Racism was rife when Laurie was at peak of powers

Book review - Alan Aherne

Different Class - The Story Of Laurie Cunningham
Different Class - The Story Of Laurie Cunningham

If you're browsing in the sports section of The Book Centre any time soon, chances are that the cover of 'Different Class - The Story Of Laurie Cunningham' will catch your eye.

Just look at the illustration below and I'm sure you'll agree. Even by the often garish fashion standards set in the late 1970s, it's fair to say that this talented footballer really stood out from the crowd.

Yet, as this engrossing biography reveals, he wasn't the type of person to make friends easily, and colleagues didn't gravitate naturally towards him in a dressing-room.

That may seem difficult to credit given his stand-out garb in the accompanying cover photograph, but Laurie Cunningham was a complex personality and that's what makes Dermot Kavanagh's book so interesting.

The Londoner was born in 1956, the son of Jamaican immigrants, and he expressed himself throughout his teenage years via a love of music, fashion and football.

While reggae was the sound of choice for most people from his background, Laurie was a soul devotee and a dance lover who took part in competitions in his time away from the playing fields.

Indeed, he was so fleet of foot and graceful with a ball at his feet that a ballet company director once sought his services after seeing him in action.

A one-off personality, he was rejected by first club Arsenal in the early seventies because they grew tired of his constant late arrivals for training.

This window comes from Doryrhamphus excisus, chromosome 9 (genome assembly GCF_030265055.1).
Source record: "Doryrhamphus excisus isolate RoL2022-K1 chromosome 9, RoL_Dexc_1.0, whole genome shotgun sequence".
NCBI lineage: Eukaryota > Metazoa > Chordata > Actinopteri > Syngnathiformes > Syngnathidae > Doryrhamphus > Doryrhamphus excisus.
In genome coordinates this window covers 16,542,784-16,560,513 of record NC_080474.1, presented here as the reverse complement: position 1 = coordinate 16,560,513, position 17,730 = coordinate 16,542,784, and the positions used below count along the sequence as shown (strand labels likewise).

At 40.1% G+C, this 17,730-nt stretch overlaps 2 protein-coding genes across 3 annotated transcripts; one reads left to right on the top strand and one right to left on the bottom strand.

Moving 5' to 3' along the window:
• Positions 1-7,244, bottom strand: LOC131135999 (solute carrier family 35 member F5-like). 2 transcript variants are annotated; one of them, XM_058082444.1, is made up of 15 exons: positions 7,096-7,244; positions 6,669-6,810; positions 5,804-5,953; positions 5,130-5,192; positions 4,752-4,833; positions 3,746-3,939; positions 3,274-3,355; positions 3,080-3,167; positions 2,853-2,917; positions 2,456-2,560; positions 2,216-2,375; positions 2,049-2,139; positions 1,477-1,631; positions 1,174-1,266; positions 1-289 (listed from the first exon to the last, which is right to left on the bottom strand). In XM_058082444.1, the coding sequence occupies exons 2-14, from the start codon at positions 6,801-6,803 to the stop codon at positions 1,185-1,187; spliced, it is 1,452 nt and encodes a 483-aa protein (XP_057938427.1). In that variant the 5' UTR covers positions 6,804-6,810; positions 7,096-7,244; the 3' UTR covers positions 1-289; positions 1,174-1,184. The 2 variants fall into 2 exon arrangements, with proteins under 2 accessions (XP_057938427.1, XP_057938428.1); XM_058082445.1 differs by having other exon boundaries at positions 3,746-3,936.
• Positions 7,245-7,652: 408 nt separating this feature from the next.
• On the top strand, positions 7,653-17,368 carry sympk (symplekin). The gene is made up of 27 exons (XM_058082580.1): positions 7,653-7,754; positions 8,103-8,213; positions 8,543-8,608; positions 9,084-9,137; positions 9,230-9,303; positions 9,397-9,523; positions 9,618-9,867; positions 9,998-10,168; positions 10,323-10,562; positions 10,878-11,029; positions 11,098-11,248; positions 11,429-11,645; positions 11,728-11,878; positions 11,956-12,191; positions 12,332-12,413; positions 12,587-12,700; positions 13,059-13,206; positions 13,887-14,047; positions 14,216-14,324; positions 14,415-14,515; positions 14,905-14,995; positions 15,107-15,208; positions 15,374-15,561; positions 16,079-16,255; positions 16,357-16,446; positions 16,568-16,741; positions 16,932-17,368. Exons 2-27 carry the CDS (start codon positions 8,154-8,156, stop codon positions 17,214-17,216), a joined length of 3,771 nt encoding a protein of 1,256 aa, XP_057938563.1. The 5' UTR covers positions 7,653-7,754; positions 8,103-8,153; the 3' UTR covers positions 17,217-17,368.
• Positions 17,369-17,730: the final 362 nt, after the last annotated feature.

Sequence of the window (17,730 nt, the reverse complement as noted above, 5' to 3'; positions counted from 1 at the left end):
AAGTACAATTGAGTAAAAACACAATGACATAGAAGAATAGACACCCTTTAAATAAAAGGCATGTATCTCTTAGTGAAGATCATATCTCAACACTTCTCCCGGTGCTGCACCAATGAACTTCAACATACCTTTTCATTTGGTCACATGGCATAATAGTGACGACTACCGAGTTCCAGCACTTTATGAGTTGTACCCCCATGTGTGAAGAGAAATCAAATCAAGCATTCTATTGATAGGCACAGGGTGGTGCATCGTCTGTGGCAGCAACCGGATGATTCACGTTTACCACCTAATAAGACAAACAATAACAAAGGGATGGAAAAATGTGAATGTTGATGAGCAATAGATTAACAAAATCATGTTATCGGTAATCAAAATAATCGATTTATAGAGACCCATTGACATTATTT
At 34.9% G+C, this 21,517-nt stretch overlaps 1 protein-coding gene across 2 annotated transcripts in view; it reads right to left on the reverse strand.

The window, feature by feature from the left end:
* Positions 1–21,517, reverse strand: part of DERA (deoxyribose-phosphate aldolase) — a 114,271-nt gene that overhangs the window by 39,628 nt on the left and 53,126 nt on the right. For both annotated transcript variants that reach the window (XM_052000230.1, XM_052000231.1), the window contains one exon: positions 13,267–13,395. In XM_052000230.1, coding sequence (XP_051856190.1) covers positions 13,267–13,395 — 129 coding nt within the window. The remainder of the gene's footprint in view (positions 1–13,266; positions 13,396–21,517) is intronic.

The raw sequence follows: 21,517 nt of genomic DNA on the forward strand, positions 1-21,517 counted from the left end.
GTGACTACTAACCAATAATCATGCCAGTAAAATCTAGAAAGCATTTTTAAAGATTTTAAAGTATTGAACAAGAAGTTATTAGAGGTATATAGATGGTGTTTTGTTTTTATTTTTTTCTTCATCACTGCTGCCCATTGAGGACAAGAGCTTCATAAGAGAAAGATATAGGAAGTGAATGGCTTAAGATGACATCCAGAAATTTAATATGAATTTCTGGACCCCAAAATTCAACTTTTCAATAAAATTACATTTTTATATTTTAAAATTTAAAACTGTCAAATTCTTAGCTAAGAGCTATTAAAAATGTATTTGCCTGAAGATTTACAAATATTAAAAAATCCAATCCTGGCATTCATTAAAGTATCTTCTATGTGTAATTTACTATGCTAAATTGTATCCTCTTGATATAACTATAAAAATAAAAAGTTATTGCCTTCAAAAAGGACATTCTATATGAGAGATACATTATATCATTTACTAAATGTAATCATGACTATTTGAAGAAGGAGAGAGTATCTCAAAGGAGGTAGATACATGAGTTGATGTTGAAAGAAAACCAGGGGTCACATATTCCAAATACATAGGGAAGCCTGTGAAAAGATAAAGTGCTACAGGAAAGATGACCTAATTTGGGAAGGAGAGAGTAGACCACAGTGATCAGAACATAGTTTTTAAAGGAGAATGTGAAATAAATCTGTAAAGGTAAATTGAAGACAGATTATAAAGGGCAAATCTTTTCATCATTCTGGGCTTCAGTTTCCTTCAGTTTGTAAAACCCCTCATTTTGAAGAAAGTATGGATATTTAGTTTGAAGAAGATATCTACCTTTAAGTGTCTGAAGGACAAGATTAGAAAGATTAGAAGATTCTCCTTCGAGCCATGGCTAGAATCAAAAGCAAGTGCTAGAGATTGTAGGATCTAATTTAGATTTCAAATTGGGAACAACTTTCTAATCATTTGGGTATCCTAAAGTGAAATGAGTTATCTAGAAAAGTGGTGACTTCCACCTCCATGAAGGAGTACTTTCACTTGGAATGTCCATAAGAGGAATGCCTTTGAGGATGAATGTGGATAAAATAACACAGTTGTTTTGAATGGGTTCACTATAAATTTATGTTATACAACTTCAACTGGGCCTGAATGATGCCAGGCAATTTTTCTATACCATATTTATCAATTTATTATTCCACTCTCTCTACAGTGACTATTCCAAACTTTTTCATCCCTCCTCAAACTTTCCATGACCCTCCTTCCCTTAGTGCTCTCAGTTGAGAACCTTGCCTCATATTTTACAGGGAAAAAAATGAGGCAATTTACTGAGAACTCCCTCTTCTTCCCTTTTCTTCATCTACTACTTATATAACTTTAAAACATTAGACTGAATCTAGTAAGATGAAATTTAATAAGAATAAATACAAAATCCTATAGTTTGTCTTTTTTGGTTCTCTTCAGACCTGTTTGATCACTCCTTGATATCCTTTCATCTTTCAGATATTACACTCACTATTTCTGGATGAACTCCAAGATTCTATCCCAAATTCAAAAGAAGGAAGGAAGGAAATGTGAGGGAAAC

His career blossomed at a lower level with Orient, and the wider sporting world started to take notice after a lucrative move to the midlands with West Brom who were managed by our own Johnny Giles at the time.

However, his career really flourished when big Ron Atkinson arrived to take the hot seat at the Hawthorns, with Cunningham one of the club's affectionately-labelled 'Three Degrees' along with full-back Brendan Batson and powerful striker Cyrille Regis.

A gifted winger, the subject of this book became the first black man to play professionally for England at Under-21 level in 1977, and he was only beaten to that accolade with the Senior team by Viv Anderson.

Racism was sadly part and parcel of football during that dark era, and it's sad to read that Cunningham's finest hour on the English club scene - a 5-3 win for West Brom against Manchester United at Old Trafford - was marred from start to finish by monkey chants from the home crowd every time he got the ball on the wing.

It was quite a common occurrence for bananas to be throw onto the field in games involving black players, and Cunningham bore the brunt of that abuse given his close proximity to the stands.

He became the first Englishman to join Real Madrid in a big money move which sadly didn't work out despite one stunning performance in an El Clasico win against arch-rivals Barcelona.

His initial spell in Spain was marred by a series of injuries, and the breakdown of a long-term relationship didn't help matters either.

One oft-forgotten aspect of Cunningham's career is that he came on for the Wimbledon crazy gang in their shock 1-0 FA Cup final win over Liverpool in 1988.

He was back in Spain the following year, and it was there that he sadly died at the age of 33 in a car accident.

Laurie's tale will keep you entertained, a classy footballer in an era when the treatment of black footballers left a lot to be desired.

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